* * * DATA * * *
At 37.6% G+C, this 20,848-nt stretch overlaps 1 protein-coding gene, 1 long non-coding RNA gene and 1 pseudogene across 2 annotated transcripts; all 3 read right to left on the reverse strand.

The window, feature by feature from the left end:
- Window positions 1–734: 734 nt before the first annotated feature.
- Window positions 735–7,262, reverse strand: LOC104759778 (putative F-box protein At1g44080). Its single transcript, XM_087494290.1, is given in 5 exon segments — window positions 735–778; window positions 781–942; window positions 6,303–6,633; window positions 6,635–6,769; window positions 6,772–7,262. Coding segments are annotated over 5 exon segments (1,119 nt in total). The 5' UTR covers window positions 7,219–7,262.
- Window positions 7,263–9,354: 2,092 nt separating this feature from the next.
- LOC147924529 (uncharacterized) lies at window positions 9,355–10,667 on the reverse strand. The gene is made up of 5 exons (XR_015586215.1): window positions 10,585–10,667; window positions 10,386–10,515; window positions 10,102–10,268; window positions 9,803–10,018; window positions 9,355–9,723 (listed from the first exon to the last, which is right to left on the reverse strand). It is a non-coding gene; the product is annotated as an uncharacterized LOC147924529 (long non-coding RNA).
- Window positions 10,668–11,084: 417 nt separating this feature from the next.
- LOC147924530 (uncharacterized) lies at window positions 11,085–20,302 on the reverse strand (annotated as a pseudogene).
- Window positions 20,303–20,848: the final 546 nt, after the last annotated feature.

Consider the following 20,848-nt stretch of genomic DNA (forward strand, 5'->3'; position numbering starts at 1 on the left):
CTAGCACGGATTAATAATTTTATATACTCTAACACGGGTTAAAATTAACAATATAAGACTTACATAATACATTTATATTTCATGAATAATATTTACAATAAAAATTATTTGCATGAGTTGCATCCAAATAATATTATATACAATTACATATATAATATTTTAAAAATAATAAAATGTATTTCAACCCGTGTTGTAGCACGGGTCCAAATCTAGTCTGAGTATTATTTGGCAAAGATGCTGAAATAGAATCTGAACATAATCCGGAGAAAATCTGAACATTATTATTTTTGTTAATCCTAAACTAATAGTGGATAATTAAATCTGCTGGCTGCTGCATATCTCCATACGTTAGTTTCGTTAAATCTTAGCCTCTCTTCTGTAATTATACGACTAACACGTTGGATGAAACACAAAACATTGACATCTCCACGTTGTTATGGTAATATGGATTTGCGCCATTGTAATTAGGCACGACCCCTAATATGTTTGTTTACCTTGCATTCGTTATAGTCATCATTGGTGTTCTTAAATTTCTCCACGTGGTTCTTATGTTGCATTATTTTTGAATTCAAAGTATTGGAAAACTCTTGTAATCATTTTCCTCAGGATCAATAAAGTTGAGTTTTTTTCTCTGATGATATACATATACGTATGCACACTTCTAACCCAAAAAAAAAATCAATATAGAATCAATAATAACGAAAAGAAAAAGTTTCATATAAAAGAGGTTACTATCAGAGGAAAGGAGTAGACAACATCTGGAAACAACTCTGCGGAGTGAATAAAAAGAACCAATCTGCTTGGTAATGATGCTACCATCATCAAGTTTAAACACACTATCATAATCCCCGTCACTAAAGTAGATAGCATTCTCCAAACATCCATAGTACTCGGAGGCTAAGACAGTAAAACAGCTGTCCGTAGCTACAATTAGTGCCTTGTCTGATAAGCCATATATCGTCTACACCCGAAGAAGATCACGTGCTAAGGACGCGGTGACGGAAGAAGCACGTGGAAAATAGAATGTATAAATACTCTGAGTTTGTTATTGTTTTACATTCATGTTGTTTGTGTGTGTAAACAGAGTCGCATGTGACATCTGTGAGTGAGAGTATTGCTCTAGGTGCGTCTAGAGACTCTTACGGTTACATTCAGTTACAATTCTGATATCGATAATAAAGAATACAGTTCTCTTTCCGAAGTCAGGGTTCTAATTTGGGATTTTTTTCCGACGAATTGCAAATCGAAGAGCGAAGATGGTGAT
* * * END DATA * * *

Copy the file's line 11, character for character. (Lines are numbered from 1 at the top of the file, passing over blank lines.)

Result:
CTAGCACGGATTAATAATTTTATATACTCTAACACGGGTTAAAATTAACAATATAAGACTTACATAATACATTTATATTTCATGAATAATATTTACAATAAAAATTATTTGCATGAGTTGCATCCAAATAATATTATATACAATTACATATATAATATTTTAAAAATAATAAAATGTATTTCAACCCGTGTTGTAGCACGGGTCCAAATCTAGTCTGAGTATTATTTGGCAAAGATGCTGAAATAGAATCTGAACATAATCCGGAGAAAATCTGAACATTATTATTTTTGTTAATCCTAAACTAATAGTGGATAATTAAATCTGCTGGCTGCTGCATATCTCCATACGTTAGTTTCGTTAAATCTTAGCCTCTCTTCTGTAATTATACGACTAACACGTTGGATGAAACACAAAACATTGACATCTCCACGTTGTTATGGTAATATGGATTTGCGCCATTGTAATTAGGCACGACCCCTAATATGTTTGTTTACCTTGCATTCGTTATAGTCATCATTGGTGTTCTTAAATTTCTCCACGTGGTTCTTATGTTGCATTATTTTTGAATTCAAAGTATTGGAAAACTCTTGTAATCATTTTCCTCAGGATCAATAAAGTTGAGTTTTTTTCTCTGATGATATACATATACGTATGCACACTTCTAACCCAAAAAAAAAATCAATATAGAATCAATAATAACGAAAAGAAAAAGTTTCATATAAAAGAGGTTACTATCAGAGGAAAGGAGTAGACAACATCTGGAAACAACTCTGCGGAGTGAATAAAAAGAACCAATCTGCTTGGTAATGATGCTACCATCATCAAGTTTAAACACACTATCATAATCCCCGTCACTAAAGTAGATAGCATTCTCCAAACATCCATAGTACTCGGAGGCTAAGACAGTAAAACAGCTGTCCGTAGCTACAATTAGTGCCTTGTCTGATAAGCCATATATCGTCTACACCCGAAGAAGATCACGTGCTAAGGACGCGGTGACGGAAGAAGCACGTGGAAAATAGAATGTATAAATACTCTGAGTTTGTTATTGTTTTACATTCATGTTGTTTGTGTGTGTAAACAGAGTCGCATGTGACATCTGTGAGTGAGAGTATTGCTCTAGGTGCGTCTAGAGACTCTTACGGTTACATTCAGTTACAATTCTGATATCGATAATAAAGAATACAGTTCTCTTTCCGAAGTCAGGGTTCTAATTTGGGATTTTTTTCCGACGAATTGCAAATCGAAGAGCGAAGATGGTGAT